Featuring a series of sunken vaults sheathed in china mosaic, Balkrishna Doshi's own studio, Sangath, has a small grassy terraced amphitheatre and flowing water details.
The architecture is considered to fully describe the legendary architect.
Sangath is a complete combination of Doshi's architectural themes from his previous work including complex interiors and structures, ambiguous edges, vaults and terraces.
Upon entering the complex, one immediately sees the silhouette of a vault lingering behind an exterior wall and a slight view of the interior is present through a small break in the surface.
As the path turns alongside the elevated garden walls, the vaults begin to recede into the background above the grassy amphitheatre, water channels and gardens in the foreground.
The reflecting ponds capture the vaults in still water making the entrance apparent. It lies at the end of an angled approach to the vaults.
The main entry takes the visitor a few steps down into the vault and an ascending flight of stairs in a three story height. Proceeding through the small corridor by Doshi's office and into the main drafting hall, the ceiling plane reflects how Doshi interlocks multi height spaces and creates compression and release between them.
The underside of the vault in the main drafting room is finished with a textured concrete that dispersed natural light into the space. At the end of the hall lies the opening seen from the site entrance and one regains their sense of place along the main axis.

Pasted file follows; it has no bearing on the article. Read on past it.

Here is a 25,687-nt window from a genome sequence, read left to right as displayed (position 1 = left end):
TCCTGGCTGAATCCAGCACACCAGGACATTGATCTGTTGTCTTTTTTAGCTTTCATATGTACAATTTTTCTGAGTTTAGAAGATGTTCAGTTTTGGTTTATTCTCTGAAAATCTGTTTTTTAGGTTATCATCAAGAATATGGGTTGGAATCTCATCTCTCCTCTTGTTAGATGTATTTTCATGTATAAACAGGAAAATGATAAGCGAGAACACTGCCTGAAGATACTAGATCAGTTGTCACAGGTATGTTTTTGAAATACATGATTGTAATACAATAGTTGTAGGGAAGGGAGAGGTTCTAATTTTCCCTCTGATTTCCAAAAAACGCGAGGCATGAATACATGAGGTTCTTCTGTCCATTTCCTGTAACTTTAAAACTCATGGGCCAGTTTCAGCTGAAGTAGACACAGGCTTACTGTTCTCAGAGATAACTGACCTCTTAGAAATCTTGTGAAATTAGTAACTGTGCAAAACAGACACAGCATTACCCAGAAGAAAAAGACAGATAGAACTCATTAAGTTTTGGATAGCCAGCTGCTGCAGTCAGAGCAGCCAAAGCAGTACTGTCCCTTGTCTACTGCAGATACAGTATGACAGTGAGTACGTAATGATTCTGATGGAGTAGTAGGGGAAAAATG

Sangath also expresses Balkrishna Doshi's desire for a connection between nature and the individual.
The overall form exaggerates the details of nature with its rolling mounds, cave-like spaces, terraced land, playful water channels, and reflective surfaces.
Storm water in funnelled through the site by the slick, round vaults and water troughs.
The sunken interior spaces are insulated by clay within the structure. Heat from the sun is reduced by grassy mounds and the white reflective china mosaic that covers each vault.
Natural light is also filtered into the interior spaces during the day, while the moon is reflected in the ponds and across the china mosaics at night.
Sangath holds connections to India's culture with layout resembling a temple, which develops a series of stages into a final platform while the form loosely imitates the boldness of a stupa.
Other references to modern styles are also apparent with the Le Corbusier ear shaped pool; amphitheatre steps resembling those by Aalto and Wright; Gaudi's broken china mosaic; and a water feature similar to that of Kahn's Salk Institute.
Information and Image Courtesy: sangath.org
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